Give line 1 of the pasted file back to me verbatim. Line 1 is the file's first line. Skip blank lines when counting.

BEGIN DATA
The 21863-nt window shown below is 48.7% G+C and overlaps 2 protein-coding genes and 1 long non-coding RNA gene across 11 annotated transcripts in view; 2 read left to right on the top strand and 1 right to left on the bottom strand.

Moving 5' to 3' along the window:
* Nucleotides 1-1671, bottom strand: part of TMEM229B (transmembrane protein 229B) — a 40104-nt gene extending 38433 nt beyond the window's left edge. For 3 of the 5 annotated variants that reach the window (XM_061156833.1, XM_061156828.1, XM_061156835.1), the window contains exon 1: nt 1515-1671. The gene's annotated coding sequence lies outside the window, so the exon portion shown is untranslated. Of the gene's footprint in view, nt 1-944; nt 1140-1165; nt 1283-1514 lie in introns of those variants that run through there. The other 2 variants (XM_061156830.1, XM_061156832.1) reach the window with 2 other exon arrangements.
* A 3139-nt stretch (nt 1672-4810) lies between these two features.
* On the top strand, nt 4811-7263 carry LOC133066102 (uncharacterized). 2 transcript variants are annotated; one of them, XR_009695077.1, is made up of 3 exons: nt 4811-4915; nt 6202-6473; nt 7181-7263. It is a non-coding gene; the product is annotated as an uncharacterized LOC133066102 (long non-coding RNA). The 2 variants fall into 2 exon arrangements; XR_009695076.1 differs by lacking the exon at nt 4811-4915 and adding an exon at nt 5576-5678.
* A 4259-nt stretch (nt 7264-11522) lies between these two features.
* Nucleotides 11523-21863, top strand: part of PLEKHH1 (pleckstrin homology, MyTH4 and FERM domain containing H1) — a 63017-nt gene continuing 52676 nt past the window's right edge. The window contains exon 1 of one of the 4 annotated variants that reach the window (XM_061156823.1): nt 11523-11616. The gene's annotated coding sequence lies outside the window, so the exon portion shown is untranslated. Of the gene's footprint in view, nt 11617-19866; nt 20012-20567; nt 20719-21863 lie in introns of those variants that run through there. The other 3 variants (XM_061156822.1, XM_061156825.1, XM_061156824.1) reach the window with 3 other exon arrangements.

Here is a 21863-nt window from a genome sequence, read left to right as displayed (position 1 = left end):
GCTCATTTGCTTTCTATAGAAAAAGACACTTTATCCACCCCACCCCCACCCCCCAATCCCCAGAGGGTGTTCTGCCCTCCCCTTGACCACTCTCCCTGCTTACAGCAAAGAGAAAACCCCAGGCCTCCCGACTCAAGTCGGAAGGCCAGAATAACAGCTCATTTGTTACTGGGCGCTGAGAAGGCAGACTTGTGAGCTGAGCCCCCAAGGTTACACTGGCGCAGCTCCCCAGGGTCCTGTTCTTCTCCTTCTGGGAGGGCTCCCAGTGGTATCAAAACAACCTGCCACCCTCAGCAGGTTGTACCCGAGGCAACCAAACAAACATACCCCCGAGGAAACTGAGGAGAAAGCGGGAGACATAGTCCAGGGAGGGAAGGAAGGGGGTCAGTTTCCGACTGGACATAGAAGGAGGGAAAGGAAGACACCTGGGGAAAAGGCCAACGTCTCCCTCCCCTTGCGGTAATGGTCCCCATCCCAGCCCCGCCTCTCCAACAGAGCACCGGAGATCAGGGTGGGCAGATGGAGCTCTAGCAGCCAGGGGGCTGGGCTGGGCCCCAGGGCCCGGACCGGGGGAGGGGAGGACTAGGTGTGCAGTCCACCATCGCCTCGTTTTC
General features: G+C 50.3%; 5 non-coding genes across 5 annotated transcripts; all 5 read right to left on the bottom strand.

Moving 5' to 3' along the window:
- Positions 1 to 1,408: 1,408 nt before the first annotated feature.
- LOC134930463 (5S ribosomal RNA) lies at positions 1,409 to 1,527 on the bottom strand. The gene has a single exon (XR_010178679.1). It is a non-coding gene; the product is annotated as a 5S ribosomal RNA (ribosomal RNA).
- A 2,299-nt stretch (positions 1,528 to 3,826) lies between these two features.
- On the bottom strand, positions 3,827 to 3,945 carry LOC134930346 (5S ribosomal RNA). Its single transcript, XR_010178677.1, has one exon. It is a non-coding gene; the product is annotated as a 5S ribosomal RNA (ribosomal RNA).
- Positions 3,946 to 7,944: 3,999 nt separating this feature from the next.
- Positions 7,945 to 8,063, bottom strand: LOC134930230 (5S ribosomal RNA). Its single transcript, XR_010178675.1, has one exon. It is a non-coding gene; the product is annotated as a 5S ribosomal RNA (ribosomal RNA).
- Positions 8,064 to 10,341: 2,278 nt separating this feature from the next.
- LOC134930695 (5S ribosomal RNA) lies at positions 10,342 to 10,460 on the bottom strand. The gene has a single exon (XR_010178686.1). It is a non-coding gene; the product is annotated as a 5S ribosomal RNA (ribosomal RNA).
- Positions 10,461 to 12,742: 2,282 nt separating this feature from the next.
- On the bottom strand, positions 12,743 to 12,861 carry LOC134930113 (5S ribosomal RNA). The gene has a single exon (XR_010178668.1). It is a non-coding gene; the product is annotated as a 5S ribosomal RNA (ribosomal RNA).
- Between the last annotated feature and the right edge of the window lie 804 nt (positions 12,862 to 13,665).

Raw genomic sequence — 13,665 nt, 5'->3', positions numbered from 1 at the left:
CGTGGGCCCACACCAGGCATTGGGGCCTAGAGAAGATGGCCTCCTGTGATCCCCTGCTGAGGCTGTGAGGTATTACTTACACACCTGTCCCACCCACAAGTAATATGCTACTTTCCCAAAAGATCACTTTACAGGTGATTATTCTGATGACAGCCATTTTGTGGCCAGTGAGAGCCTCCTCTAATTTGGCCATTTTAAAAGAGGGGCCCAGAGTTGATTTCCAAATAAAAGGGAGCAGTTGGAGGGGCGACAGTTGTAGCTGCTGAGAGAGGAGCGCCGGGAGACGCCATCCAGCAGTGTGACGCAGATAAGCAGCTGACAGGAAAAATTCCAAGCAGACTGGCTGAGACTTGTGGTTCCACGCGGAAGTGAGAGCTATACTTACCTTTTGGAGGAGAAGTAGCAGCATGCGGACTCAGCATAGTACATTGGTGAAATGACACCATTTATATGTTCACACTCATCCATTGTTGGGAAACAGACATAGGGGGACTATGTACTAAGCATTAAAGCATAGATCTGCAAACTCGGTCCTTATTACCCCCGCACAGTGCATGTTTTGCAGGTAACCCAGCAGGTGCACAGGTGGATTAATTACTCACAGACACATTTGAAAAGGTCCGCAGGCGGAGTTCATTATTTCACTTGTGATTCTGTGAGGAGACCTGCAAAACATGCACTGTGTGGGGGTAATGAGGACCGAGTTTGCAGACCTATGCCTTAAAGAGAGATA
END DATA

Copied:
The 21863-nt window shown below is 48.7% G+C and overlaps 2 protein-coding genes and 1 long non-coding RNA gene across 11 annotated transcripts in view; 2 read left to right on the top strand and 1 right to left on the bottom strand.